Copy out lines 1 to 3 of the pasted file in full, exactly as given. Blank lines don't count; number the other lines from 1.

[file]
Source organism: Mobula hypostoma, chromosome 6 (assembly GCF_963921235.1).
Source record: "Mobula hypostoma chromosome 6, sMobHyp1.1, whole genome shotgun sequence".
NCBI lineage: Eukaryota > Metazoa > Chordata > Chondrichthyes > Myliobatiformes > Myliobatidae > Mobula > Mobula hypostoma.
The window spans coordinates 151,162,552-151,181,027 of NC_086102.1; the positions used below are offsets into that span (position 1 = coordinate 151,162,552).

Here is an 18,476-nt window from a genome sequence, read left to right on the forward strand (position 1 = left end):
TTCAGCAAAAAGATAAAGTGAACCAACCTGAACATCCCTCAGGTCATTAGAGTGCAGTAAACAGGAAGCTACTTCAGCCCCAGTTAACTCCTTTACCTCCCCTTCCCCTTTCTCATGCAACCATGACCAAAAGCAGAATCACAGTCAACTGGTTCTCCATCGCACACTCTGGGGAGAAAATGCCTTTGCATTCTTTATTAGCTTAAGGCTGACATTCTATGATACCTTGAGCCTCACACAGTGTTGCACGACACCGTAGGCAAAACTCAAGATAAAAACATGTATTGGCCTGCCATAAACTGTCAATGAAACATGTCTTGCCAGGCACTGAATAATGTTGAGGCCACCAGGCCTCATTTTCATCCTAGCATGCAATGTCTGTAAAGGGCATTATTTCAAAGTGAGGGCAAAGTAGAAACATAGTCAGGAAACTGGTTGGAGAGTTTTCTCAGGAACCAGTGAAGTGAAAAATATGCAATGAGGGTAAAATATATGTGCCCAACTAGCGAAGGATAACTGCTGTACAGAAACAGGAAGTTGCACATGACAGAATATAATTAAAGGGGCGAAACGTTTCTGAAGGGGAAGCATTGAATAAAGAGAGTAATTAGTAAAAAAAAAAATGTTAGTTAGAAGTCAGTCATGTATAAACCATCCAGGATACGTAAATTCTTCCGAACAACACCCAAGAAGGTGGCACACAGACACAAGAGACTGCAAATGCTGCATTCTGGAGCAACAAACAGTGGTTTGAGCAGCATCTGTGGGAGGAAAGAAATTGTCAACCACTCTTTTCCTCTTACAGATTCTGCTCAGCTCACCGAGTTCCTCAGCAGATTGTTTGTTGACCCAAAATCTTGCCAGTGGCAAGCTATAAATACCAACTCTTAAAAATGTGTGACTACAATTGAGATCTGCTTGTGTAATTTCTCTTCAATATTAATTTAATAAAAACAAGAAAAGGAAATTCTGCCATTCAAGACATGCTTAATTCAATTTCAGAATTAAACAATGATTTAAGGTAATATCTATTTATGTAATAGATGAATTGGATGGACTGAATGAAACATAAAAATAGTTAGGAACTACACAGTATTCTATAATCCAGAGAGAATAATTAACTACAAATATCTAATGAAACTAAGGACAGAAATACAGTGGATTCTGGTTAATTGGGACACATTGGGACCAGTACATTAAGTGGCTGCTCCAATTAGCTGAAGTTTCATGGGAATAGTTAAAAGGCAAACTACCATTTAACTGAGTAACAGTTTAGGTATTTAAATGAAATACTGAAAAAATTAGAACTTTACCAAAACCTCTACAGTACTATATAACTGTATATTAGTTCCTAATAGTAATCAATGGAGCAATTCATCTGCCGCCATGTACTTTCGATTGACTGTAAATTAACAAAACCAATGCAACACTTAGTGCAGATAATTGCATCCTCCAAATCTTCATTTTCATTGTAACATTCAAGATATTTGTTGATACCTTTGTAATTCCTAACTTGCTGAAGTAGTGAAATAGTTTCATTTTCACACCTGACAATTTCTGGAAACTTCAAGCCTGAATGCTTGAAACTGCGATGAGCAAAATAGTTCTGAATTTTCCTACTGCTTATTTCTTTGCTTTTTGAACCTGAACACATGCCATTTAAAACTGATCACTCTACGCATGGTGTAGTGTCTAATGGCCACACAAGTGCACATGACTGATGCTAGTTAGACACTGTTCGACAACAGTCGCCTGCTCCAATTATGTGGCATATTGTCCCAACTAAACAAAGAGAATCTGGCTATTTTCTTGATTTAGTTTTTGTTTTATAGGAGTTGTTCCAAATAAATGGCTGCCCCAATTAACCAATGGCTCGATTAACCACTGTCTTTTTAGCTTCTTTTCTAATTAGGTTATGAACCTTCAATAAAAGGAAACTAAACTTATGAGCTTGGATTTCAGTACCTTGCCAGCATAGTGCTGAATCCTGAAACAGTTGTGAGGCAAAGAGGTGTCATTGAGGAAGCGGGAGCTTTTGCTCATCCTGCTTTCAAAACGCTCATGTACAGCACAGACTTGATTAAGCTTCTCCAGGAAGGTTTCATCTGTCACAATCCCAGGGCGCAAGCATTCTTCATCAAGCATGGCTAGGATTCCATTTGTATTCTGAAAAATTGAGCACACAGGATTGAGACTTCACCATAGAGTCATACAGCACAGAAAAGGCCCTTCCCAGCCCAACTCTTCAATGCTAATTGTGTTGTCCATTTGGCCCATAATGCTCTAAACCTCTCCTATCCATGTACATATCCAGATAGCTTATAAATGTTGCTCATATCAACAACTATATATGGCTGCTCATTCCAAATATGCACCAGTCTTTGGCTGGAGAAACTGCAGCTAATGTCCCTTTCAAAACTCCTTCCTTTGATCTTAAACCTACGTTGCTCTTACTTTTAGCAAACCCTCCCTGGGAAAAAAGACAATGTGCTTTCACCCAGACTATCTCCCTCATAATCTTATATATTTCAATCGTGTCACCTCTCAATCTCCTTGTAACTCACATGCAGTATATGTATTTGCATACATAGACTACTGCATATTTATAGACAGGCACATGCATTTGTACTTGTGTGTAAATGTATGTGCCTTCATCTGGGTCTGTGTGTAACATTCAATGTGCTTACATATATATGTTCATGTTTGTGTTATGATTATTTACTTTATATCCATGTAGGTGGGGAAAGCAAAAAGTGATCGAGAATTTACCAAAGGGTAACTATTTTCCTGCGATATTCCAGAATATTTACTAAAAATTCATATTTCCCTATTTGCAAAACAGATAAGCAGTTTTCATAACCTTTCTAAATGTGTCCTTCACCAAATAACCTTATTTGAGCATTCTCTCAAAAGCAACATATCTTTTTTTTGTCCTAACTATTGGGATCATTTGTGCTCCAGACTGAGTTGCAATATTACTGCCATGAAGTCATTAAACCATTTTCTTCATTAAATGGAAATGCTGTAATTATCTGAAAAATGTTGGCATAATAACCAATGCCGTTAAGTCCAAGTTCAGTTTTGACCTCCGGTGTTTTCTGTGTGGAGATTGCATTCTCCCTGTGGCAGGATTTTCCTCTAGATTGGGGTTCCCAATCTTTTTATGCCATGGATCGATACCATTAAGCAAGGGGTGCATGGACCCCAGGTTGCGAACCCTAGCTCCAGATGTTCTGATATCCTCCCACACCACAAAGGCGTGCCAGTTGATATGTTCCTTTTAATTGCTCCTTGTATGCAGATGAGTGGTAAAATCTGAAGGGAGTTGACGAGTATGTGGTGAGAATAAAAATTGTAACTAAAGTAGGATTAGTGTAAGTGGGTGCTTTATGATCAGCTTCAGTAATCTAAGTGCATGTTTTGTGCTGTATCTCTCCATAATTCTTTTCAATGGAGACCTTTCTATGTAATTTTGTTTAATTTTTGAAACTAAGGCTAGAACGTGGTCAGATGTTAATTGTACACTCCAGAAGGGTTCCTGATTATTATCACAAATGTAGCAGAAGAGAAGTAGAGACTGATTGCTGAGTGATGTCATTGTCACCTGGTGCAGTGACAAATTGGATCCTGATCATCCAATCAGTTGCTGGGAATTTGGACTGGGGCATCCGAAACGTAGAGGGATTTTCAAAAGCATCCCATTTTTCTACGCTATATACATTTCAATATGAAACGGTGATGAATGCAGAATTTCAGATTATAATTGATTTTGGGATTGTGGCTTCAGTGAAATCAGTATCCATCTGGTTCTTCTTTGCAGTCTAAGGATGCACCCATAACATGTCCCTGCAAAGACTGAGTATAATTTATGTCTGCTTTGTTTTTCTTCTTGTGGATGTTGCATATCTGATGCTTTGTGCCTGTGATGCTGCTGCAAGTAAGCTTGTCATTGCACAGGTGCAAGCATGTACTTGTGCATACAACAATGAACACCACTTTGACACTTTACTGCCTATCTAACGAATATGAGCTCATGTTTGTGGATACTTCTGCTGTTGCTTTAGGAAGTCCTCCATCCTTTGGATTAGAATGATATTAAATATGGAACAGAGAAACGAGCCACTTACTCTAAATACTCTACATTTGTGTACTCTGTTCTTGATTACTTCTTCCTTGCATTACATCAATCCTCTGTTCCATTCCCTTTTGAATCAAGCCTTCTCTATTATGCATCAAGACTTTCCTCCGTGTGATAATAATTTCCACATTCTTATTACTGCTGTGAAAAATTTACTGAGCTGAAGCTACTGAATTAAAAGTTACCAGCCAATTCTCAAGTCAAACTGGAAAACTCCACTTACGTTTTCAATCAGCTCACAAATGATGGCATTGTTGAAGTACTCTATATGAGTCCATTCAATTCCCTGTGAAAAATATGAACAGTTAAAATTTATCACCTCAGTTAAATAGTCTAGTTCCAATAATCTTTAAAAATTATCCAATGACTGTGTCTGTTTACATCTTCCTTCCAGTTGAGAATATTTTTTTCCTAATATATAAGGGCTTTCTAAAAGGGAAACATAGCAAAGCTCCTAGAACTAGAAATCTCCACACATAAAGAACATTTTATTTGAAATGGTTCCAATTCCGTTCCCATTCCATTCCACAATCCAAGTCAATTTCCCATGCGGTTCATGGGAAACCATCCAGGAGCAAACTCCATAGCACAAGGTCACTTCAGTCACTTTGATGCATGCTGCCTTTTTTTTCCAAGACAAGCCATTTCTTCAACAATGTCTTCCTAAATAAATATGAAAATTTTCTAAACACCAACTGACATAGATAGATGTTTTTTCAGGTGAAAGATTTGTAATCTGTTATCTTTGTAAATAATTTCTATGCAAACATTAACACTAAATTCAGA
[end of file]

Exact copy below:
Source organism: Mobula hypostoma, chromosome 6 (assembly GCF_963921235.1).
Source record: "Mobula hypostoma chromosome 6, sMobHyp1.1, whole genome shotgun sequence".
NCBI lineage: Eukaryota > Metazoa > Chordata > Chondrichthyes > Myliobatiformes > Myliobatidae > Mobula > Mobula hypostoma.